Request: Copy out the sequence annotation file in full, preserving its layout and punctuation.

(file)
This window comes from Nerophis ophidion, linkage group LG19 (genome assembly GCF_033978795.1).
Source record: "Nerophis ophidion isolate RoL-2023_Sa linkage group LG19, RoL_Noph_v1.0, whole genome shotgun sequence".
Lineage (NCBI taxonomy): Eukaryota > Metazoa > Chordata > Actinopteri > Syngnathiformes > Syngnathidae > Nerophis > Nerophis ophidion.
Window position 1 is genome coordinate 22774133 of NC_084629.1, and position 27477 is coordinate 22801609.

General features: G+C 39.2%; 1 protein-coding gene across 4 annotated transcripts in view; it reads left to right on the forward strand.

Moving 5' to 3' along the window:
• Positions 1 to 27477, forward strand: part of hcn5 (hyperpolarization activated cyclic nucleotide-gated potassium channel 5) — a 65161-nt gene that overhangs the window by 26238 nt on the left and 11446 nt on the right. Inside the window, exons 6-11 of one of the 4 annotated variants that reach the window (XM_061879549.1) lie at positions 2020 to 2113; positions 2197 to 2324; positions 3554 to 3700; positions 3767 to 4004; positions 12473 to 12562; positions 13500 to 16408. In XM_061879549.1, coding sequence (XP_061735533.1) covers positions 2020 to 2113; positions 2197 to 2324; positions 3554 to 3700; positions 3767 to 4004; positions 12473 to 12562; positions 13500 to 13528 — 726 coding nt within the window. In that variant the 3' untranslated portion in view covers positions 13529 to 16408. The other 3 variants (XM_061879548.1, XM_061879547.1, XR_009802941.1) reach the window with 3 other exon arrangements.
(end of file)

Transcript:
This window comes from Nerophis ophidion, linkage group LG19 (genome assembly GCF_033978795.1).
Source record: "Nerophis ophidion isolate RoL-2023_Sa linkage group LG19, RoL_Noph_v1.0, whole genome shotgun sequence".
Lineage (NCBI taxonomy): Eukaryota > Metazoa > Chordata > Actinopteri > Syngnathiformes > Syngnathidae > Nerophis > Nerophis ophidion.
Window position 1 is genome coordinate 22774133 of NC_084629.1, and position 27477 is coordinate 22801609.

General features: G+C 39.2%; 1 protein-coding gene across 4 annotated transcripts in view; it reads left to right on the forward strand.

Moving 5' to 3' along the window:
• Positions 1 to 27477, forward strand: part of hcn5 (hyperpolarization activated cyclic nucleotide-gated potassium channel 5) — a 65161-nt gene that overhangs the window by 26238 nt on the left and 11446 nt on the right. Inside the window, exons 6-11 of one of the 4 annotated variants that reach the window (XM_061879549.1) lie at positions 2020 to 2113; positions 2197 to 2324; positions 3554 to 3700; positions 3767 to 4004; positions 12473 to 12562; positions 13500 to 16408. In XM_061879549.1, coding sequence (XP_061735533.1) covers positions 2020 to 2113; positions 2197 to 2324; positions 3554 to 3700; positions 3767 to 4004; positions 12473 to 12562; positions 13500 to 13528 — 726 coding nt within the window. In that variant the 3' untranslated portion in view covers positions 13529 to 16408. The other 3 variants (XM_061879548.1, XM_061879547.1, XR_009802941.1) reach the window with 3 other exon arrangements.